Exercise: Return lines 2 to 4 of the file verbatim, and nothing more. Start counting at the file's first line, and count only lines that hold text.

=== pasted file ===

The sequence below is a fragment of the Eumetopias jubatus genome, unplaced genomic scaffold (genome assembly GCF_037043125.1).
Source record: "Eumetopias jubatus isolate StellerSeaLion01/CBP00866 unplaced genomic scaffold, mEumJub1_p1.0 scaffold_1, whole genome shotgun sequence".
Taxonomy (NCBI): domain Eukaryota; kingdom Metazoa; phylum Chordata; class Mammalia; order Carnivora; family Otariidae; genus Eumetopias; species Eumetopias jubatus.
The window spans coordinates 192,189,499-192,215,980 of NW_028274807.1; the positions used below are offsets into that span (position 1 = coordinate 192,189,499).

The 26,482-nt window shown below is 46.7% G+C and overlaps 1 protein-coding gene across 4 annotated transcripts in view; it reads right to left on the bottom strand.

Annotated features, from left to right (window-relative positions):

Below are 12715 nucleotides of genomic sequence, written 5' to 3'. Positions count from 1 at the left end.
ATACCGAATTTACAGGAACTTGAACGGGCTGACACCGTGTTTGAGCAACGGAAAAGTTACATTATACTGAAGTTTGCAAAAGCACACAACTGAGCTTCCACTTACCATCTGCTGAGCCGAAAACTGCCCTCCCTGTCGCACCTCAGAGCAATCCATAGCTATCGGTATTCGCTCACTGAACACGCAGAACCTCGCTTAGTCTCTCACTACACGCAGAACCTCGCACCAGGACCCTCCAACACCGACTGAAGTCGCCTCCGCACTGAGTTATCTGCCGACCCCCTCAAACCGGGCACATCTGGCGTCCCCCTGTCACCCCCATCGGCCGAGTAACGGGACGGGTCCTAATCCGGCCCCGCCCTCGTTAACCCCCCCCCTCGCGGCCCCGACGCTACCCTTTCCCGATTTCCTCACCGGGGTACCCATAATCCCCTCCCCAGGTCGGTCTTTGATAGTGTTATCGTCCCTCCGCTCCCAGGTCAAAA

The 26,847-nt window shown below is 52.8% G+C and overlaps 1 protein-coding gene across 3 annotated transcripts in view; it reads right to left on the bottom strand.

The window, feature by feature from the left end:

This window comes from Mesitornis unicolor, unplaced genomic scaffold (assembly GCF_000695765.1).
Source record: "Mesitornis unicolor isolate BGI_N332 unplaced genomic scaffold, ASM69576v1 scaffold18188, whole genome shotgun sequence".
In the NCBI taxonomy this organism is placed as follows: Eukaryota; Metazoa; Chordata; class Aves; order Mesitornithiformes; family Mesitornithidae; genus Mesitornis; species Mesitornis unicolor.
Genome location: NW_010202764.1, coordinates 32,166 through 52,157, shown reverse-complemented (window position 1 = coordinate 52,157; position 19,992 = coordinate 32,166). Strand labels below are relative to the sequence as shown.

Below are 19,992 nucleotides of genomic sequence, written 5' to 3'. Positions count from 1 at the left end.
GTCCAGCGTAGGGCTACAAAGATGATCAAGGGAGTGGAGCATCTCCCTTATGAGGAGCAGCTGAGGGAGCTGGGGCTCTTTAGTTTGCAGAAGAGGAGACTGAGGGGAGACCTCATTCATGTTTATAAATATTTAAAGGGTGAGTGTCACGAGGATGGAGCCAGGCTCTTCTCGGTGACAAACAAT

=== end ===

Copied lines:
Source record: "Eumetopias jubatus isolate StellerSeaLion01/CBP00866 unplaced genomic scaffold, mEumJub1_p1.0 scaffold_1, whole genome shotgun sequence".
Taxonomy (NCBI): domain Eukaryota; kingdom Metazoa; phylum Chordata; class Mammalia; order Carnivora; family Otariidae; genus Eumetopias; species Eumetopias jubatus.
The window spans coordinates 192,189,499-192,215,980 of NW_028274807.1; the positions used below are offsets into that span (position 1 = coordinate 192,189,499).